5x, bird, drought, DT, farrelli, indiana, kittii, lamplighter, naptown, playbwoi, rapper, red, roselawn, slow, yourself I don’t ever want to hear people say rap doesn’t influence [our daily lives]. It really does influence things and people just like movies. I try to put the morals and values in my music and lead by example. I advise people not to get into the street life, but if they out here I try to tell them you have to have morals and values if you are. Keep reading 0


By: Le’Deana Brown

Your name has preceded you from sports, to music, to things that have happened in the streets in the city… Dumes has been a household name for a long time as far as the streets. I took it to the basketball world, now I’m bringing it to music, just trying to keep It alive. I was kind of prepped for the lights. As far as being under scrutiny and being a ball player and things of that nature. It was a great prep for this existence.

What was it like being away but knowing your music was moving despite the situation? It was different because I would see a lot of individuals come through either in the county or in prison and they knew my music. I knew that people kind of knew of the buzz, but I didn’t know how extreme or to the extent that it was. People would tell me over the phone, the buzz is crazy, the buzz is crazy but it’s hard to believe something you can’t see.

Do people still ask you about sports? Yeah they do that was majority of what they asked about if it wasn’t the music. They would be like, “aw that’s the IU guy.” I still get that question.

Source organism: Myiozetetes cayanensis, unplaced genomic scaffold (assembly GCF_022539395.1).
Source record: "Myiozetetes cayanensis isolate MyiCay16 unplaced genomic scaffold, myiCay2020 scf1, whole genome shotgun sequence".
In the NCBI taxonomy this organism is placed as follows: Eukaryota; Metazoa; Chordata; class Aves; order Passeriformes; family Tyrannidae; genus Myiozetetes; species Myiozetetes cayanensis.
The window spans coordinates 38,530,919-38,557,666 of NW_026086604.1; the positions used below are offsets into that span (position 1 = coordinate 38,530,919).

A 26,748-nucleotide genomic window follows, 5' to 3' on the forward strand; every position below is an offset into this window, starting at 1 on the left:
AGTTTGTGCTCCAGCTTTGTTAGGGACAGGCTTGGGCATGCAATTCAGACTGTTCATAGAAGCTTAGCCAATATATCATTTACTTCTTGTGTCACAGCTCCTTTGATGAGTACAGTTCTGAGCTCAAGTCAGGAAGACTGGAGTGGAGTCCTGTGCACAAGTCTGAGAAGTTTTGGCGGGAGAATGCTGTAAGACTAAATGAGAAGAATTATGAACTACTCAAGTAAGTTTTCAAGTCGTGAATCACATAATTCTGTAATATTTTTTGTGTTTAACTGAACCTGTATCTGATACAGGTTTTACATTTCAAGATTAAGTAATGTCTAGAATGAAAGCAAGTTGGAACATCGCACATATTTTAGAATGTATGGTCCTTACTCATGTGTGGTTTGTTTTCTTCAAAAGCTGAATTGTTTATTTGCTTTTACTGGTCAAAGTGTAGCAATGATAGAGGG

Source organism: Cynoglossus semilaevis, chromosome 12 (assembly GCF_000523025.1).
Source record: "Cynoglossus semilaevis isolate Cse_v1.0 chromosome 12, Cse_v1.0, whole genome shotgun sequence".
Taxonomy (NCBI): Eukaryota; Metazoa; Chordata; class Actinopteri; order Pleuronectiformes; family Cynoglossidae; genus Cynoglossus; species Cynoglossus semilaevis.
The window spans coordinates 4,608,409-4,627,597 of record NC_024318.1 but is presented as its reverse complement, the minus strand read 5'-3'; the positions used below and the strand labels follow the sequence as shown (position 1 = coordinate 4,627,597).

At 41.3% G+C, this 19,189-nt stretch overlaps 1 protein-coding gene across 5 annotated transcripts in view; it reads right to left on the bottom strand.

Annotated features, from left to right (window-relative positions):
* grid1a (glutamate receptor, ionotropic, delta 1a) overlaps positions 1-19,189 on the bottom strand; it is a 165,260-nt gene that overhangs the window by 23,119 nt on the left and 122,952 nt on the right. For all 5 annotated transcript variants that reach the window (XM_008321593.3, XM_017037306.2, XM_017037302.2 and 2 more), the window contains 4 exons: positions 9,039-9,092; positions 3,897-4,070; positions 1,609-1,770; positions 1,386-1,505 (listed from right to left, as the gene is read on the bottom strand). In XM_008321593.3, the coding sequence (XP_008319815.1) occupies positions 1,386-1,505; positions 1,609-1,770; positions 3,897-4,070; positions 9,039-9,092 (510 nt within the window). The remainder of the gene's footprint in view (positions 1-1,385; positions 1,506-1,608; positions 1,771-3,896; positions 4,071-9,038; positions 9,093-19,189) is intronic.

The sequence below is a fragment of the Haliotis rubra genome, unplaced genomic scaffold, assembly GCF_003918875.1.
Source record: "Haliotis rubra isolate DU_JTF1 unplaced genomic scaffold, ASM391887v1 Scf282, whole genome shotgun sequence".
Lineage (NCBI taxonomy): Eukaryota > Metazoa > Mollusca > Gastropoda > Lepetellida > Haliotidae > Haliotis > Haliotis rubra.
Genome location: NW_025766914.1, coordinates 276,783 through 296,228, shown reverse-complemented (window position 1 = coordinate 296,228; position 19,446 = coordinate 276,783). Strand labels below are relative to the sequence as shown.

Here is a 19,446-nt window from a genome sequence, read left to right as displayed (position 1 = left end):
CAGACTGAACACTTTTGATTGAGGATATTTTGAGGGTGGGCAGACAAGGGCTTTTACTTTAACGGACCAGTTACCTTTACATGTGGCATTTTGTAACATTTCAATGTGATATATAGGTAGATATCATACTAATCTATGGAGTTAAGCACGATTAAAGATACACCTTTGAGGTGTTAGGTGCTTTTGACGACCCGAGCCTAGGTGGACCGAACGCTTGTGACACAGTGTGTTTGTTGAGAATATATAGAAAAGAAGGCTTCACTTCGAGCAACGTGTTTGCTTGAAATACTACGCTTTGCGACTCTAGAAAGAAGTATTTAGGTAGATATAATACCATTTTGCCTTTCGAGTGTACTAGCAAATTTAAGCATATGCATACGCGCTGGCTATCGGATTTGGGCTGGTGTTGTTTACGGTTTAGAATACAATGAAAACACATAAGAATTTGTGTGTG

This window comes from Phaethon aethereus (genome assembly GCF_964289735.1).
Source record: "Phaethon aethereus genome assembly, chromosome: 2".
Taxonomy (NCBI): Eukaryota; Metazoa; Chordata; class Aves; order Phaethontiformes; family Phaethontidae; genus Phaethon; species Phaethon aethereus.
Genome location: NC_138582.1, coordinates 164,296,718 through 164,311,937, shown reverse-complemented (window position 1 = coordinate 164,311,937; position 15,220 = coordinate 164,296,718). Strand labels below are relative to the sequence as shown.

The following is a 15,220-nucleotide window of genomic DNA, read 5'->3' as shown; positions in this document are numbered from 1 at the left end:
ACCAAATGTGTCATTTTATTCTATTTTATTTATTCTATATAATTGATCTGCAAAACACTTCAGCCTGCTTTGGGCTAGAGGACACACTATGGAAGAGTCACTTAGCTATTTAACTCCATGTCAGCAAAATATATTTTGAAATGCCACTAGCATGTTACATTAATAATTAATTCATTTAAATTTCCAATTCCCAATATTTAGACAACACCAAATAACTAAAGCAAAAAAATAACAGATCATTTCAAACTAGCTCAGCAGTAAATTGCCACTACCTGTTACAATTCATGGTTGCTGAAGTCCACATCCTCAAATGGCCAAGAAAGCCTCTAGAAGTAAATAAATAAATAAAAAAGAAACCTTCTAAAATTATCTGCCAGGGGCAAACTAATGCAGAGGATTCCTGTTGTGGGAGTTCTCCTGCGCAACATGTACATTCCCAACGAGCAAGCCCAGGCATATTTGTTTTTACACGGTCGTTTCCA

What prompted the changing of lanes? It seems like you were raised in it, you were going for it, you were all in and it stopped. The music came about years ago. My freshmen year in college a close friend of mine told me I should pursue it, so I kept pursuing it. The basketball never really stopped, but it slowed in a way. When I couldn’t get a job after going through 3-4 agents I kind of trickled back into the streets. Once the streets came, the music just kind of compounded with it. My music displays a lot of the stories I’ve been through.

Your music is kind of personal and you are touching on things that have happened in your life, and the lives of the people around you. Facts right? I’m not one of the guys that speaks on something and never seen it or never done it or boasts and brags on something, that’s not a part of my character. A lot of my music is based on the vulnerability of my life.